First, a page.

I thought the basis of English law was that you could do something unless there was a good reason (good law?) that prevented you. Is this not so?

Is the premise, 'there is no right', valid?

just thinking...

Anonymous said...

I'm getting a bit wary of these
so called "Libertarians",plenty of
pretty banners ,screens full of
free societies, but what freedoms and for whom. We have seen the brave new world spouted by the
"Liberals",enlightened tyranny ,
no less. Could the freedom these two groups speak of,be just for the weird and perverted elite,
the soft handed devious Pied Pipers.
Cull time is well nigh,time to
check out the Lord Haw Haws.

A Commoner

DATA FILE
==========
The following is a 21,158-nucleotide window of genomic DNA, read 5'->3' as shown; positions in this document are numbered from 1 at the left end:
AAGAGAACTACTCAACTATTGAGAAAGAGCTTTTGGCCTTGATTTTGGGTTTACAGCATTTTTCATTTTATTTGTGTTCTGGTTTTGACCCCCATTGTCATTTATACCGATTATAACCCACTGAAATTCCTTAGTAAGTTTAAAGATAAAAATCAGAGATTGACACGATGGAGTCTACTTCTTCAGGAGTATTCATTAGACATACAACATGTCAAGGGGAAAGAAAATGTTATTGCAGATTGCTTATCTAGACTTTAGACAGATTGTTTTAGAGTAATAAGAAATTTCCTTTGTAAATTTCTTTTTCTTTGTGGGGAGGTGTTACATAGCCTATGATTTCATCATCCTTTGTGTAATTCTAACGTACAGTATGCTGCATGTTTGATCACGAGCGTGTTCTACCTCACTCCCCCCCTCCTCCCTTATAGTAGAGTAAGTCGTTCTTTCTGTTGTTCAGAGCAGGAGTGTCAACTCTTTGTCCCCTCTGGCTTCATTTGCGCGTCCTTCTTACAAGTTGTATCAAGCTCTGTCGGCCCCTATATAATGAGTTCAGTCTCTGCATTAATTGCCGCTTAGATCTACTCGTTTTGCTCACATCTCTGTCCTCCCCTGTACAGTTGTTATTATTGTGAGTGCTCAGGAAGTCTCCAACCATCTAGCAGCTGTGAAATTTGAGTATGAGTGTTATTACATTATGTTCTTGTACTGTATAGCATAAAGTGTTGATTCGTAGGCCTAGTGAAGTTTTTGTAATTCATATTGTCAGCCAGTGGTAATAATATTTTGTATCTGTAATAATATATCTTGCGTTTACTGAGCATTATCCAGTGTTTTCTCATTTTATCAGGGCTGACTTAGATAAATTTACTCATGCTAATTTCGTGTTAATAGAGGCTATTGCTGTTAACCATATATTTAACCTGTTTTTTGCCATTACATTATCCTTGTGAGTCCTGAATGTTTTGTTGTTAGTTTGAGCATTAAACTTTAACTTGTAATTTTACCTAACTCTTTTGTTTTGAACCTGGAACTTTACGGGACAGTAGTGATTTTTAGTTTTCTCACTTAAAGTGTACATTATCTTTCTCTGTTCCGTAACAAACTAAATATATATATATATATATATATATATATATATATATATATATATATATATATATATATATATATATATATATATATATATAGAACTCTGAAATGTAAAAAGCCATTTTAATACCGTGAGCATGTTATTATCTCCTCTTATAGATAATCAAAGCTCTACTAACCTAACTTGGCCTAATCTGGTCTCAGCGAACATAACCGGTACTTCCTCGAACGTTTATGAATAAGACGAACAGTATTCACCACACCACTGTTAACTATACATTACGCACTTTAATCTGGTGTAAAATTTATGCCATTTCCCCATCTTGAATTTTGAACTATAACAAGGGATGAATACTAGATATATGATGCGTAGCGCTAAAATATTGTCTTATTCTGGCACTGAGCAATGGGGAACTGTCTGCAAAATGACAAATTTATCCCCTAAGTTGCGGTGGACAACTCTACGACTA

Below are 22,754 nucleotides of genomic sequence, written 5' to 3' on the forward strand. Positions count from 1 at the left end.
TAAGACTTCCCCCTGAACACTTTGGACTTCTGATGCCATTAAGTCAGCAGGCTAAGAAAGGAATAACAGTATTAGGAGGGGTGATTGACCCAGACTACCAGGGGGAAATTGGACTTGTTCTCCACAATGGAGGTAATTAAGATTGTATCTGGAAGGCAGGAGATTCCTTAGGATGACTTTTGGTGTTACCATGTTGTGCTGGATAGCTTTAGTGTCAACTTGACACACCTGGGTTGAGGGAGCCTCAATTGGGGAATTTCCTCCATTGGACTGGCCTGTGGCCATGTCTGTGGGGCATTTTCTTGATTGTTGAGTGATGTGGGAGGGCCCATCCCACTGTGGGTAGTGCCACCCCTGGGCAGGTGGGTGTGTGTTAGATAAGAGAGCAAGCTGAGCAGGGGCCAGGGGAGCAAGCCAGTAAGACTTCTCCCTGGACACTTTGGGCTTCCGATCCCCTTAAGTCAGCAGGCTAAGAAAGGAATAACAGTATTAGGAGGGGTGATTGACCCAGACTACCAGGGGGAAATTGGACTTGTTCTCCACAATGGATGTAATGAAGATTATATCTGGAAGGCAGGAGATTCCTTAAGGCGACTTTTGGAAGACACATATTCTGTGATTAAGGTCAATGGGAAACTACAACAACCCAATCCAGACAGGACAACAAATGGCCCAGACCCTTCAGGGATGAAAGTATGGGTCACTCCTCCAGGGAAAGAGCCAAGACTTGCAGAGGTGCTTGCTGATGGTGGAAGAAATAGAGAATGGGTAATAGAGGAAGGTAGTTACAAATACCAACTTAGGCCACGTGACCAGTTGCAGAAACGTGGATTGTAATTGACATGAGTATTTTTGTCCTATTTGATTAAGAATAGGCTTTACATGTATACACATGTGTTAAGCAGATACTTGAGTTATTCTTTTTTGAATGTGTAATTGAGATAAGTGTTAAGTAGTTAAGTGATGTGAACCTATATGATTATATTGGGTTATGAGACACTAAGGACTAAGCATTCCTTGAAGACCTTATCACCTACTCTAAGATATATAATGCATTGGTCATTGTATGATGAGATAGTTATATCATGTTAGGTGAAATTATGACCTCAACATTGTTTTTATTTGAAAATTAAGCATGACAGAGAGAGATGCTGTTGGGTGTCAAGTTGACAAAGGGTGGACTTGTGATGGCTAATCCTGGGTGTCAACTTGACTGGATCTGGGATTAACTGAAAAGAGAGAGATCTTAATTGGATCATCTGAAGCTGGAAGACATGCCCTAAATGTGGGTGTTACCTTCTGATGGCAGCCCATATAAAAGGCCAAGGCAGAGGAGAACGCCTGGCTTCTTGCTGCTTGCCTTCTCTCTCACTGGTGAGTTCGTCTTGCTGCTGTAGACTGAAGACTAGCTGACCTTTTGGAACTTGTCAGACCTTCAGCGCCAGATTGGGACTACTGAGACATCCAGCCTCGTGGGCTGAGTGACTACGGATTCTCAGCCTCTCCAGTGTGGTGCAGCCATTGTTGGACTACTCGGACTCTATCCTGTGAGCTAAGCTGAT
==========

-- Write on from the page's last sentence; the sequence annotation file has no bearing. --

Dick Puddlecote said...

westcoast2: You have isolated a very important aspect there, that being of the difference between 'rights' and 'liberties'. Government will point to there not being a laid-down 'right' in many areas, and legislate on the back of it, as you have noted.

Every time, though, there is a presumption that there is no concept of your 'liberty' to be able to do so if you choose.

It's very subtle, but a crucial difference in approach.

Anonymous said...

Okay, so the state says "no breeding you naughty plebs" and they do anyway. Then what? State child-snatching because nothing bad ever happens in children's homes.

And what if you live abroad for a few years then move back, do you need to apply for a retrospective licence?

john miller said...

Hey, this guy is on the right track!

Let the State clone Mr Cohen, so the whole world can be full of fat, balding, Jewish assistant professors who drive smart cars and wear socks with their sandals.